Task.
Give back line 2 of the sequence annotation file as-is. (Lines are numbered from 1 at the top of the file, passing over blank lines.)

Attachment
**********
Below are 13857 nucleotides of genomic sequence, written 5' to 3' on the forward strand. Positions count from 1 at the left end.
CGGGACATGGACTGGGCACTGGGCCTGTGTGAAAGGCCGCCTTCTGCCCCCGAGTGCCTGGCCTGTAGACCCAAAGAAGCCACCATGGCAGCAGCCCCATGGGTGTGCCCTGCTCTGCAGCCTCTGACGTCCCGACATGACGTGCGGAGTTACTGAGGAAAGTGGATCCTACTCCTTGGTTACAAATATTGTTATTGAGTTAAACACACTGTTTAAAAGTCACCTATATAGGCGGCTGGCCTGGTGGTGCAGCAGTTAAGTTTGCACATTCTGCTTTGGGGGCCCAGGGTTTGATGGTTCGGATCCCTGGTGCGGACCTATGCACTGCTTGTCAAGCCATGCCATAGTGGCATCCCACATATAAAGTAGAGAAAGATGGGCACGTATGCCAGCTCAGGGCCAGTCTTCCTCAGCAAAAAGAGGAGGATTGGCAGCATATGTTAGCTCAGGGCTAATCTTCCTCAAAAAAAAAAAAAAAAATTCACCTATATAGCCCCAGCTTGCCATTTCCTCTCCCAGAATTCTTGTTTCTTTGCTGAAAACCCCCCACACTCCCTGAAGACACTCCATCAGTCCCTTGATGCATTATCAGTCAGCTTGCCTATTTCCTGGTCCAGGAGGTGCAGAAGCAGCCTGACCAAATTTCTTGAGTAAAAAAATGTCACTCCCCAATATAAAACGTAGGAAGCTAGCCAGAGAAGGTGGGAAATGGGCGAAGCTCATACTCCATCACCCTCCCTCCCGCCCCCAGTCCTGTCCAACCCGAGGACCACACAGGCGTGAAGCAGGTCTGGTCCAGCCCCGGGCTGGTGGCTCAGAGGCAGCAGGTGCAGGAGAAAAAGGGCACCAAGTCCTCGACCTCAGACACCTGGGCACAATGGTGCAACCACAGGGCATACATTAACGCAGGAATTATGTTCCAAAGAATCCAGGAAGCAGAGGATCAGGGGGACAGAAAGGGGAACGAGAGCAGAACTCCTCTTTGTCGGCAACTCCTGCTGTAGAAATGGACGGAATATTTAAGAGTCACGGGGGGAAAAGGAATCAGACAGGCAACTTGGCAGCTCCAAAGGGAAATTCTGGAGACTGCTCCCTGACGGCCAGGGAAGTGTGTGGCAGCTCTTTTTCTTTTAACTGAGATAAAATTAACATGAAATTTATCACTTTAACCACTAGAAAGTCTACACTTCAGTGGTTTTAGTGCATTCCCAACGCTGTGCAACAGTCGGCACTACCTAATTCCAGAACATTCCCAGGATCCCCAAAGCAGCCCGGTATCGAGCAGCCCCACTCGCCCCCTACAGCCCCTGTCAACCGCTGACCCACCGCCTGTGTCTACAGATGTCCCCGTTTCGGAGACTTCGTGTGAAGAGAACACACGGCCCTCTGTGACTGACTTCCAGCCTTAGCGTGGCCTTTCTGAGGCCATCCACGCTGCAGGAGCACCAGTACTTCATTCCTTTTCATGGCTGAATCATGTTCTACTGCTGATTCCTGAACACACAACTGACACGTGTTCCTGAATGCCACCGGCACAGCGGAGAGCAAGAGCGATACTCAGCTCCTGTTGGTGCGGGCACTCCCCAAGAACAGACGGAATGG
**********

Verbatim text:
CGGGACATGGACTGGGCACTGGGCCTGTGTGAAAGGCCGCCTTCTGCCCCCGAGTGCCTGGCCTGTAGACCCAAAGAAGCCACCATGGCAGCAGCCCCATGGGTGTGCCCTGCTCTGCAGCCTCTGACGTCCCGACATGACGTGCGGAGTTACTGAGGAAAGTGGATCCTACTCCTTGGTTACAAATATTGTTATTGAGTTAAACACACTGTTTAAAAGTCACCTATATAGGCGGCTGGCCTGGTGGTGCAGCAGTTAAGTTTGCACATTCTGCTTTGGGGGCCCAGGGTTTGATGGTTCGGATCCCTGGTGCGGACCTATGCACTGCTTGTCAAGCCATGCCATAGTGGCATCCCACATATAAAGTAGAGAAAGATGGGCACGTATGCCAGCTCAGGGCCAGTCTTCCTCAGCAAAAAGAGGAGGATTGGCAGCATATGTTAGCTCAGGGCTAATCTTCCTCAAAAAAAAAAAAAAAAATTCACCTATATAGCCCCAGCTTGCCATTTCCTCTCCCAGAATTCTTGTTTCTTTGCTGAAAACCCCCCACACTCCCTGAAGACACTCCATCAGTCCCTTGATGCATTATCAGTCAGCTTGCCTATTTCCTGGTCCAGGAGGTGCAGAAGCAGCCTGACCAAATTTCTTGAGTAAAAAAATGTCACTCCCCAATATAAAACGTAGGAAGCTAGCCAGAGAAGGTGGGAAATGGGCGAAGCTCATACTCCATCACCCTCCCTCCCGCCCCCAGTCCTGTCCAACCCGAGGACCACACAGGCGTGAAGCAGGTCTGGTCCAGCCCCGGGCTGGTGGCTCAGAGGCAGCAGGTGCAGGAGAAAAAGGGCACCAAGTCCTCGACCTCAGACACCTGGGCACAATGGTGCAACCACAGGGCATACATTAACGCAGGAATTATGTTCCAAAGAATCCAGGAAGCAGAGGATCAGGGGGACAGAAAGGGGAACGAGAGCAGAACTCCTCTTTGTCGGCAACTCCTGCTGTAGAAATGGACGGAATATTTAAGAGTCACGGGGGGAAAAGGAATCAGACAGGCAACTTGGCAGCTCCAAAGGGAAATTCTGGAGACTGCTCCCTGACGGCCAGGGAAGTGTGTGGCAGCTCTTTTTCTTTTAACTGAGATAAAATTAACATGAAATTTATCACTTTAACCACTAGAAAGTCTACACTTCAGTGGTTTTAGTGCATTCCCAACGCTGTGCAACAGTCGGCACTACCTAATTCCAGAACATTCCCAGGATCCCCAAAGCAGCCCGGTATCGAGCAGCCCCACTCGCCCCCTACAGCCCCTGTCAACCGCTGACCCACCGCCTGTGTCTACAGATGTCCCCGTTTCGGAGACTTCGTGTGAAGAGAACACACGGCCCTCTGTGACTGACTTCCAGCCTTAGCGTGGCCTTTCTGAGGCCATCCACGCTGCAGGAGCACCAGTACTTCATTCCTTTTCATGGCTGAATCATGTTCTACTGCTGATTCCTGAACACACAACTGACACGTGTTCCTGAATGCCACCGGCACAGCGGAGAGCAAGAGCGATACTCAGCTCCTGTTGGTGCGGGCACTCCCCAAGAACAGACGGAATGG